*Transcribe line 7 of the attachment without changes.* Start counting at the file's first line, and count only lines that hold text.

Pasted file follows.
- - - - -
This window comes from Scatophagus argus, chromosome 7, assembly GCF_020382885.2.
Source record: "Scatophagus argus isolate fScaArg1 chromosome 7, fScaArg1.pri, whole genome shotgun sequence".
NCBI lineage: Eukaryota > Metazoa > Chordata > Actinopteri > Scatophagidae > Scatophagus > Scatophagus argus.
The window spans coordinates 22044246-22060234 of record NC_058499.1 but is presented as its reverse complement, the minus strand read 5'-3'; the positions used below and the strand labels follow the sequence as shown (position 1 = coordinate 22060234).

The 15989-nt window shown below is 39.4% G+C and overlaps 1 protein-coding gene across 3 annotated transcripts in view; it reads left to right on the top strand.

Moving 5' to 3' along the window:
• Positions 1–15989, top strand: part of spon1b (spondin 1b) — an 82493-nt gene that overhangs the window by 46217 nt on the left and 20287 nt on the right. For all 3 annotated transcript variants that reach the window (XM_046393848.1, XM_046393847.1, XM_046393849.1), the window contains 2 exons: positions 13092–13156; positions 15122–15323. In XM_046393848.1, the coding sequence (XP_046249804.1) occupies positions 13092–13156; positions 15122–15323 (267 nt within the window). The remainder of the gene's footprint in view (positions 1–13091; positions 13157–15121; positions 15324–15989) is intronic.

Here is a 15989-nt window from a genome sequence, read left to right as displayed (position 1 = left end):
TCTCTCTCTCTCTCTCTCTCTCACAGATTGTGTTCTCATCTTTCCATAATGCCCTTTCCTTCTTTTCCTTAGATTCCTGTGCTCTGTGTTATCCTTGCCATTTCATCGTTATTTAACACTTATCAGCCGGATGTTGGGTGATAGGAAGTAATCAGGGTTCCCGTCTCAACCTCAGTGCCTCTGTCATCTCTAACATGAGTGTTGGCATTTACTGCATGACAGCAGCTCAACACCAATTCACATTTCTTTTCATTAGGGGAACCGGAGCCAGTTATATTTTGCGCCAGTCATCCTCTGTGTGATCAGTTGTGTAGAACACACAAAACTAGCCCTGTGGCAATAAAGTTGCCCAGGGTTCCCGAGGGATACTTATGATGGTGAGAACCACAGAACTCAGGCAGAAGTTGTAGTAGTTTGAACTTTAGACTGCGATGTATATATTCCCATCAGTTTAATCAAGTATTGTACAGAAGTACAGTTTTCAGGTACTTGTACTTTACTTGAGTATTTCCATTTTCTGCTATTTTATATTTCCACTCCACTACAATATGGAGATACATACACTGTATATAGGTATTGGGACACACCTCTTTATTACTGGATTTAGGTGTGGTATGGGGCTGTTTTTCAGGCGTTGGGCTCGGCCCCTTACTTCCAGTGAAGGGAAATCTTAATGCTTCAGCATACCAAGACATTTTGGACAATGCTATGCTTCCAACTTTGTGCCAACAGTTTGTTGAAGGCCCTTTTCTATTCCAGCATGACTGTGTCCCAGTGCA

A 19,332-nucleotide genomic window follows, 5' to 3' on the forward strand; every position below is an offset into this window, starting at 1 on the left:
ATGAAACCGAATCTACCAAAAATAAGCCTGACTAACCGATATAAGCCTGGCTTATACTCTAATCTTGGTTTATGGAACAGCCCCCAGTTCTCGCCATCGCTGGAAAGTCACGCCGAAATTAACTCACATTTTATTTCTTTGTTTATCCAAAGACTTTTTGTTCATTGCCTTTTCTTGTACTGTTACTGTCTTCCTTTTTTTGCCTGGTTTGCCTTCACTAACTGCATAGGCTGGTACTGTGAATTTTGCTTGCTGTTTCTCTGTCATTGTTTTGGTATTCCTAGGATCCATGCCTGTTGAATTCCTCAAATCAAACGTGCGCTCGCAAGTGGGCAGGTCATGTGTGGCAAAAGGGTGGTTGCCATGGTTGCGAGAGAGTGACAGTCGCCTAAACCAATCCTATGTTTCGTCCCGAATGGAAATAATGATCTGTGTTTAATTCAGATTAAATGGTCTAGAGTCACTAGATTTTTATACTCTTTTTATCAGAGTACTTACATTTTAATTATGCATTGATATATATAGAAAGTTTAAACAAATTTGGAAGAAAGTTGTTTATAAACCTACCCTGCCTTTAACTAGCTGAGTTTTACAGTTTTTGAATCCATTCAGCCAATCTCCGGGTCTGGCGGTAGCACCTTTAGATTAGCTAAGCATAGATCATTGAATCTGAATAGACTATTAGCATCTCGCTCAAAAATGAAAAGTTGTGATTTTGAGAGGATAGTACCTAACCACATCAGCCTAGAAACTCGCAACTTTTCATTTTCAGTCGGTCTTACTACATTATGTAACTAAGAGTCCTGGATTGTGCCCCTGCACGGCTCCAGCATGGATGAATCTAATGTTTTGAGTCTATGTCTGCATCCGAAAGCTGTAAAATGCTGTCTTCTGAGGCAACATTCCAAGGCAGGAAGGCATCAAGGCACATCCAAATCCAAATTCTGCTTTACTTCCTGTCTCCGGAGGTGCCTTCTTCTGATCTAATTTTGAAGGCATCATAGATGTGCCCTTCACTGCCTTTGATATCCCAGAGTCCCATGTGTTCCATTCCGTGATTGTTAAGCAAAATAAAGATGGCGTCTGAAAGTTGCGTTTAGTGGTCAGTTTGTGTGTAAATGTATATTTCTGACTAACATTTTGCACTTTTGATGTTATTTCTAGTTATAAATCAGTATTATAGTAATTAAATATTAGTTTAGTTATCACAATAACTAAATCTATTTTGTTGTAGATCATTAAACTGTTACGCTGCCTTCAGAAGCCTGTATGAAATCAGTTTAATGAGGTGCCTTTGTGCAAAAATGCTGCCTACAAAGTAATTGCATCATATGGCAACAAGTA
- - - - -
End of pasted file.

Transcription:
• Positions 1–15989, top strand: part of spon1b (spondin 1b) — an 82493-nt gene that overhangs the window by 46217 nt on the left and 20287 nt on the right. For all 3 annotated transcript variants that reach the window (XM_046393848.1, XM_046393847.1, XM_046393849.1), the window contains 2 exons: positions 13092–13156; positions 15122–15323. In XM_046393848.1, the coding sequence (XP_046249804.1) occupies positions 13092–13156; positions 15122–15323 (267 nt within the window). The remainder of the gene's footprint in view (positions 1–13091; positions 13157–15121; positions 15324–15989) is intronic.